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San Diego Police Reforms Urged

Safety: A task force's 100 recommendations include better training for officers to reduce the use of force.


SAN DIEGO — A task force issued 100 recommendations Wednesday aimed at reducing the use of force by San Diego police, including clearer policies on when force is justified, better training and smoother relations with residents.

The report was 15 months in the making. The 137-member task force, made up of residents and members of the San Diego Police Department, was named last year amid concerns about high-profile fatal shootings by San Diego officers and similar cases in other cities.

The report recommended no drastic reforms but suggested ways to reduce the possibility for violence, including more teams with police dogs and the establishment of a permanent training facility for teaching defensive tactics.

San Diego Police Chief David Bejarano estimated that adopting all the proposals could cost up to $20 million and might require city borrowing.

Bejarano welcomed the recommendations, saying that a third of them could be put in place within 30 to 60 days. He said some were already underway or had been completed.

"We want to get this done as soon as we can," Bejarano said. "This is critical. We're talking about officer safety and the lives of our citizens."

Bejarano said some suggestions, such as drug testing for officers involved in a shooting, probably would have to be negotiated with the police officers union.

Bejarano named the task force after public concern over police conduct in several cases. In February of last year, police fatally shot a mentally disturbed homeless man who waved a tree branch at officers. That came seven months after police shot and killed former pro football player Demetrius DuBose during a confrontation with police in which he took away their martial arts weapons.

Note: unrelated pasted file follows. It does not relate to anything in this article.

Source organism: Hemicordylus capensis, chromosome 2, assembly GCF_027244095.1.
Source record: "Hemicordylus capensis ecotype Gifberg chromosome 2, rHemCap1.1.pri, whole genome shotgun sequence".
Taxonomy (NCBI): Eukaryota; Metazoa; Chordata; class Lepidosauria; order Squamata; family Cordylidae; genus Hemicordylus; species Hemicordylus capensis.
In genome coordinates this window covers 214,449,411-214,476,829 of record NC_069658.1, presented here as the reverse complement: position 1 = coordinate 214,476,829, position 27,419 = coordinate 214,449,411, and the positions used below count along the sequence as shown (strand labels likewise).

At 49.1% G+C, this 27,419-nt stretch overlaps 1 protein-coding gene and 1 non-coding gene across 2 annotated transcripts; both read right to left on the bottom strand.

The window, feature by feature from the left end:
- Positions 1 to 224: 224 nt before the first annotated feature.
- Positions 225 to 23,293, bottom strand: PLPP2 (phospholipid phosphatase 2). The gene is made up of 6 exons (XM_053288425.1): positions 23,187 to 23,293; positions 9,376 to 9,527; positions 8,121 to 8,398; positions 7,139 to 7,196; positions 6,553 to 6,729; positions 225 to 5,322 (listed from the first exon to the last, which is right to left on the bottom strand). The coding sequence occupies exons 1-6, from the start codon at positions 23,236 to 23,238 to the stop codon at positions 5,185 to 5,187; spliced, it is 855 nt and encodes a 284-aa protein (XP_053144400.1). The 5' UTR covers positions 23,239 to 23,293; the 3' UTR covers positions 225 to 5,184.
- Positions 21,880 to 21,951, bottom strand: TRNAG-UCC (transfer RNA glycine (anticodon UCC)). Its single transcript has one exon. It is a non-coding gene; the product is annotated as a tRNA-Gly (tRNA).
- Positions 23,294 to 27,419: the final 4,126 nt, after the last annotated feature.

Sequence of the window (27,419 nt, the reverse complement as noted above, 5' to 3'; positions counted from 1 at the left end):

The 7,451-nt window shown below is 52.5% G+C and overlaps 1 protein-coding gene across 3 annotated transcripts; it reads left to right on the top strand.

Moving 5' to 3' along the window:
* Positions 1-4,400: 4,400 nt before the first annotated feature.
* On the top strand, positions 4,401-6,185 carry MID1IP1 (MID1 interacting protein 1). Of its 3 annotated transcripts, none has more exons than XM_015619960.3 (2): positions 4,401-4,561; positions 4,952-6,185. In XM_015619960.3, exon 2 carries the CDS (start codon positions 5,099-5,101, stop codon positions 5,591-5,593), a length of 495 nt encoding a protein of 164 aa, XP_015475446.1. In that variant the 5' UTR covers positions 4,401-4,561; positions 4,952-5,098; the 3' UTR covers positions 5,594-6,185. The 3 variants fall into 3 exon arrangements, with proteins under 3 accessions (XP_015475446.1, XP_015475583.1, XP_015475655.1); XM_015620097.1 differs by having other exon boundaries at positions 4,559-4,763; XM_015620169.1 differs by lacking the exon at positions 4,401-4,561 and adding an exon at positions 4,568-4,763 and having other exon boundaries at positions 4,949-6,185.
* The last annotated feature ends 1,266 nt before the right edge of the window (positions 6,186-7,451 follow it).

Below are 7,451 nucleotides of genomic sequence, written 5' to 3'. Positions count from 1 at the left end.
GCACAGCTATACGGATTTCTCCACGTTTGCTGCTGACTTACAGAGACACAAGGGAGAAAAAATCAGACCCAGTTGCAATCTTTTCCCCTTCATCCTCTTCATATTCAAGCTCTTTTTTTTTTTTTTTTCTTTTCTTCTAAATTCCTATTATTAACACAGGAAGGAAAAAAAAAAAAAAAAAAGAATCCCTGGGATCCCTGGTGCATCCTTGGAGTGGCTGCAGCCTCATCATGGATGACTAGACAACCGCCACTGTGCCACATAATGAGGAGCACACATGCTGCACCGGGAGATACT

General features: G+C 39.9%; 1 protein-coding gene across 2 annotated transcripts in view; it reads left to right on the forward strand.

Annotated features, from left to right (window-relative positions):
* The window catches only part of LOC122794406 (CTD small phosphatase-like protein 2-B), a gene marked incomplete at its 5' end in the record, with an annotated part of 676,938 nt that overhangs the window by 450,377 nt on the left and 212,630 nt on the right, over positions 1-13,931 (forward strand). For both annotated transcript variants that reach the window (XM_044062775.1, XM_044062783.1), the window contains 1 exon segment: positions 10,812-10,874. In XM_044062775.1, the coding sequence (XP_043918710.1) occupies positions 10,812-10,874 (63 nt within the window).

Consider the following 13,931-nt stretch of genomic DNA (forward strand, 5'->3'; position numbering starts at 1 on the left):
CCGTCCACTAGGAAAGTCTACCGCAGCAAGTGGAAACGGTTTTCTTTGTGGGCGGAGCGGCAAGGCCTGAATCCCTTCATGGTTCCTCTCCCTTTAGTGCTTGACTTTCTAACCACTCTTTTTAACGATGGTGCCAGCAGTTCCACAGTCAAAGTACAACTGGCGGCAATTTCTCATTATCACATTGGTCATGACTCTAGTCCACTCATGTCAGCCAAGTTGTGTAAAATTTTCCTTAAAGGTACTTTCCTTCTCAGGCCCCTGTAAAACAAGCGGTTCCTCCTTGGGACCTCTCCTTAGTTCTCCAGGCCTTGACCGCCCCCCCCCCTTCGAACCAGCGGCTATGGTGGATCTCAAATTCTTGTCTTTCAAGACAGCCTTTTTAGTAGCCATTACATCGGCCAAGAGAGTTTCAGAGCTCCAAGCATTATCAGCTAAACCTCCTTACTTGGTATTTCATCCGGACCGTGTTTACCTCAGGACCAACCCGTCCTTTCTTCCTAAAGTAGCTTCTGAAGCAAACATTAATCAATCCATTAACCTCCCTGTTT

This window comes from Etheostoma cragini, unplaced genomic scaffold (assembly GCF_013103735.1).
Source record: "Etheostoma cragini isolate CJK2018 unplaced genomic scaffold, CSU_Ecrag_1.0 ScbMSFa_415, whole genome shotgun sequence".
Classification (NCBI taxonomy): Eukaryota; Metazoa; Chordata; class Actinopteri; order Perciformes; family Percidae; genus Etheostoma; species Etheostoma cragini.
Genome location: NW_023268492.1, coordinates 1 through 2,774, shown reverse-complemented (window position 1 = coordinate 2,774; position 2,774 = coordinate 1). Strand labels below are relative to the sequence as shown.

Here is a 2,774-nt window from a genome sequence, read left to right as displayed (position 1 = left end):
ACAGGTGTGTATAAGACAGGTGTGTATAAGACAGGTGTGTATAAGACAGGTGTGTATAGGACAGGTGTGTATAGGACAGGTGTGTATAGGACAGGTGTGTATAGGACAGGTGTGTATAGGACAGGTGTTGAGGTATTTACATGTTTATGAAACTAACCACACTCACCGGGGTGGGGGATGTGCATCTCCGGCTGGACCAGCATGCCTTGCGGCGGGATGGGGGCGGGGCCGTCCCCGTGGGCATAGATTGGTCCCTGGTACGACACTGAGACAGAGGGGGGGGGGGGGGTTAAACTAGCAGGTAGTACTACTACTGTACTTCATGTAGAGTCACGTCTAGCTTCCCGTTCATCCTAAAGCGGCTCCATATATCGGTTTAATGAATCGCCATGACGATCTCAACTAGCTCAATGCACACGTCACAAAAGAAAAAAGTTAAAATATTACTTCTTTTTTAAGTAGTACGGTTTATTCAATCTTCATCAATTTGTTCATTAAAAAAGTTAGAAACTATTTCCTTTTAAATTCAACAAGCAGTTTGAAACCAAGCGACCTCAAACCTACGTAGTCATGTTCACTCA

The task force recommended that officers get better training in dealing with homeless and mentally ill people.

There were 12 shootings involving San Diego officers last year, six fatal. There have been six this year, all fatal.

The panel suggested adding a reference to the value of human life in the department's force policy and encouraging officers to do all they can to defuse situations without violence, said Guillermo Cabrera, an attorney who co-headed the task force.

The panel also called for training to prevent racial bias by police in making stops, a practice Bejarano has condemned. Department data have shown blacks and Latinos are more likely to be stopped and searched than whites or Asian Americans, but Bejarano has said that does not mean officers are acting improperly.

Linda Hills, executive director of the ACLU's San Diego branch, lauded the recommendations but said the test would be in fulfilling them. "We're hoping this will not be another report gathering dust on the shelf," she said.

Cecil H. Steppe, president of the San Diego Urban League, echoed that. "Talk is the cheapest commodity in our environment. The behavior speaks for itself."

The report capped more than 150 meetings by nine task-force committees--sessions marked at times by heated exchanges. Some residents complained at first that police representatives dominated sessions and didn't listen to the others.

James Sloan, a retiree, said his dissatisfaction prompted him to quit, though he rejoined after expressing his frustrations to police commanders.

Other civilians said the process, which also included riding in cruisers and police helicopters, gave them a new view of police work.

"It exposed me to the team effort," said Delsa D. Dixon, a community activist. "It takes a lot of work to contain a situation from becoming explosive."

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